In advance of a trip to spain earlier this year, I decided to read a up a bit more on the spanish civil war and social revolution of the 30s. I had, over the years, already read some on this period, largely writings by those sympathetic to the anarchist movement, and what I had learned had left me quite skeptical of the methods and intentions of these anarchists, as well as those who wrote so glowingly of them. Their defenders took great pains to excuse their decidedly authoritarian approach to organizing and social relations in general, citing war conditions as a justification for the surrender of basic anarchist principles.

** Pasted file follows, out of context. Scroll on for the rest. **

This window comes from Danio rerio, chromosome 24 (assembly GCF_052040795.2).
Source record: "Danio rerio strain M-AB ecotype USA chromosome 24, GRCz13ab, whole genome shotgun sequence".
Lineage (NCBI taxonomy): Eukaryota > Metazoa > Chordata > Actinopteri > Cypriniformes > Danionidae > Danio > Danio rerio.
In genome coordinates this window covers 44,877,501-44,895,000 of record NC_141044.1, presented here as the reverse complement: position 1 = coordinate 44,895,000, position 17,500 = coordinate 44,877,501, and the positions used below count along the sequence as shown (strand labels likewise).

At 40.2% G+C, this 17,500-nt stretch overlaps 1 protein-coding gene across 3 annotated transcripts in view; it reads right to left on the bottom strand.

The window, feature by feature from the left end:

What I found with further reading did nothing to change my outlook. Continue reading